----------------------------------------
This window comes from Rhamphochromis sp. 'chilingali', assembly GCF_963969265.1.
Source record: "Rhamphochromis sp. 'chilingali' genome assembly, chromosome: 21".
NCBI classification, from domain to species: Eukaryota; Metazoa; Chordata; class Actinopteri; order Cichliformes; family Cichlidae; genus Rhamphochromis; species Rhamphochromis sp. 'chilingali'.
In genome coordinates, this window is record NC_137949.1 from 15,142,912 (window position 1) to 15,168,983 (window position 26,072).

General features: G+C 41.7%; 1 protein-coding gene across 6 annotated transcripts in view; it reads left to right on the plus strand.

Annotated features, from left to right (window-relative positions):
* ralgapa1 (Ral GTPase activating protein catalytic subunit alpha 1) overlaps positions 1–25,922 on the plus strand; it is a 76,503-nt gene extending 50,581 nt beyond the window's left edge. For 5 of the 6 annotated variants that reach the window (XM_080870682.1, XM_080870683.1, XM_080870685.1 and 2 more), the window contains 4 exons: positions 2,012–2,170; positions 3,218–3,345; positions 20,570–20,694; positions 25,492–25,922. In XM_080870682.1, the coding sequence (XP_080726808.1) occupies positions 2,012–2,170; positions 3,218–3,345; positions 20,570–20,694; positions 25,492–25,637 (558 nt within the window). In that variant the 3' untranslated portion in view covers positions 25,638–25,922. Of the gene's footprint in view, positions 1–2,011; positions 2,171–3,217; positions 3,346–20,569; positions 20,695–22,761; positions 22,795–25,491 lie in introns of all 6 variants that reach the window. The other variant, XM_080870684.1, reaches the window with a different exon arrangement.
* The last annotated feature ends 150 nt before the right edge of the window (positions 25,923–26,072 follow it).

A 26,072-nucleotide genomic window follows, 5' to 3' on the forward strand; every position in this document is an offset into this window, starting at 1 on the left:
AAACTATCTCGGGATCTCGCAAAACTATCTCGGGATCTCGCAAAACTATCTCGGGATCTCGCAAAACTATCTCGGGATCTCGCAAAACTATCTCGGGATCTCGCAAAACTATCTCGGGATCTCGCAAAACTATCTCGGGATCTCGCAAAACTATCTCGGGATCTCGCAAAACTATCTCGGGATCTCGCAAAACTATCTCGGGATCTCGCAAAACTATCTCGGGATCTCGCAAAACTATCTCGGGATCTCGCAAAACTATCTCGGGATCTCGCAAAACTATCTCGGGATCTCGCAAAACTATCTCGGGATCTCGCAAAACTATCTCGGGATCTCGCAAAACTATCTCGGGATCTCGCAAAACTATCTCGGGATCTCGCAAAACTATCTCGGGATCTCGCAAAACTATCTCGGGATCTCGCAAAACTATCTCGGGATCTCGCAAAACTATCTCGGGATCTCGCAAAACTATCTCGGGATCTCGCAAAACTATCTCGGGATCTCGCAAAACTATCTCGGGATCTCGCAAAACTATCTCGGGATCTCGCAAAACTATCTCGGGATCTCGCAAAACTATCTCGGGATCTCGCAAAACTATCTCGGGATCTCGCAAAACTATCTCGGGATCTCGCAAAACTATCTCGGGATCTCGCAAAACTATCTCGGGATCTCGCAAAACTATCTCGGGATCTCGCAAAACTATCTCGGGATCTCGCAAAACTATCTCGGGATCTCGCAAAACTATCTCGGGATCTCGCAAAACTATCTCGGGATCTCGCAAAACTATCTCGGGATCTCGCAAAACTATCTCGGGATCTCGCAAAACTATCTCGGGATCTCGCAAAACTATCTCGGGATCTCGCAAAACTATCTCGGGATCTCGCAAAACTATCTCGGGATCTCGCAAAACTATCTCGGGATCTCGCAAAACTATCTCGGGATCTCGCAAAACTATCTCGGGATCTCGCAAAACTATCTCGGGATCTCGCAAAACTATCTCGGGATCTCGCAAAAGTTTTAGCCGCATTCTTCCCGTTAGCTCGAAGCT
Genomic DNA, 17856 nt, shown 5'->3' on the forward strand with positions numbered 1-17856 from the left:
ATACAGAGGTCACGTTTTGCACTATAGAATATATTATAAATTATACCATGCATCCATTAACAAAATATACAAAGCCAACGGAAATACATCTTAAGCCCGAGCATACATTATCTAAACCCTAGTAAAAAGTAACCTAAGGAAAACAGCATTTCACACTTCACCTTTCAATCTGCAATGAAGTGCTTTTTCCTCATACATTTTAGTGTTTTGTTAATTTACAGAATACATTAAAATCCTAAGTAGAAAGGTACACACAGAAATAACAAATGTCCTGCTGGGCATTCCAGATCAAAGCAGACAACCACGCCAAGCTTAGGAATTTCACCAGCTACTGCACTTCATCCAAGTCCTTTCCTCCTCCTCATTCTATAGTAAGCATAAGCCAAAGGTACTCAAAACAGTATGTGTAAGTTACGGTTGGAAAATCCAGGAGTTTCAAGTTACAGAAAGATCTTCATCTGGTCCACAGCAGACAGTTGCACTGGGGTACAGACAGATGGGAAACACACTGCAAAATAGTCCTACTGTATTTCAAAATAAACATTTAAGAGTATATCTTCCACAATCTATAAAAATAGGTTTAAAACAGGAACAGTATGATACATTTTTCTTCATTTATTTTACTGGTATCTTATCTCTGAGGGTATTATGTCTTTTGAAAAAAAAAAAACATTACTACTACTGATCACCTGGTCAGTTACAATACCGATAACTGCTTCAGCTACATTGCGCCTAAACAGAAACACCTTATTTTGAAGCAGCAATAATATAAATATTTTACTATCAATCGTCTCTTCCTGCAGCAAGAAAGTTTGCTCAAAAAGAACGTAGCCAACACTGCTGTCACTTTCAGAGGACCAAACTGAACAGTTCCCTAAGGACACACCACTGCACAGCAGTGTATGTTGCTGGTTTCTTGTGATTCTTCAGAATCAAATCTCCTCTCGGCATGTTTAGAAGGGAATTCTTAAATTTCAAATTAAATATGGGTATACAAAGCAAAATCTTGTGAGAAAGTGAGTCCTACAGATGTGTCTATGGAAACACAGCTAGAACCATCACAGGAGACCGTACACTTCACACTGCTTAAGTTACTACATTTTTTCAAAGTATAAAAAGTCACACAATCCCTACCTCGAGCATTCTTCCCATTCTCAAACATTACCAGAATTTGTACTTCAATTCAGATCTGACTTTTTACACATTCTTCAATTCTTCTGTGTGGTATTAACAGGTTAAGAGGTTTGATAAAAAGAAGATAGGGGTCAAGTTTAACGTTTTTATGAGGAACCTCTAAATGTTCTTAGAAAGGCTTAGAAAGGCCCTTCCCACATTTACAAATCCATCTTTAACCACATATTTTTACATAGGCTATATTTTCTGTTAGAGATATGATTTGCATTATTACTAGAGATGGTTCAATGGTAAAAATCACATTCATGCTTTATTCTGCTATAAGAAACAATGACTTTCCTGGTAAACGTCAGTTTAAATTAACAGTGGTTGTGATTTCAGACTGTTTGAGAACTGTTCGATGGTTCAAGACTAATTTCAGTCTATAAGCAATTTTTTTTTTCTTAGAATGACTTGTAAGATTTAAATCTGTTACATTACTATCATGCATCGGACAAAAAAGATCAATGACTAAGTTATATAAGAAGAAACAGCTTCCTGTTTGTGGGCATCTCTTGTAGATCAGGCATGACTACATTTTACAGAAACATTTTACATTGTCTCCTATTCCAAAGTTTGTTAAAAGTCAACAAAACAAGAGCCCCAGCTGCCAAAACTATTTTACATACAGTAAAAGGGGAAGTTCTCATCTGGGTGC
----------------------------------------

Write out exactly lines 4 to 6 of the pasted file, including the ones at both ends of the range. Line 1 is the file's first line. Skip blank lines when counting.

In genome coordinates, this window is record NC_137949.1 from 15,142,912 (window position 1) to 15,168,983 (window position 26,072).

General features: G+C 41.7%; 1 protein-coding gene across 6 annotated transcripts in view; it reads left to right on the plus strand.

Annotated features, from left to right (window-relative positions):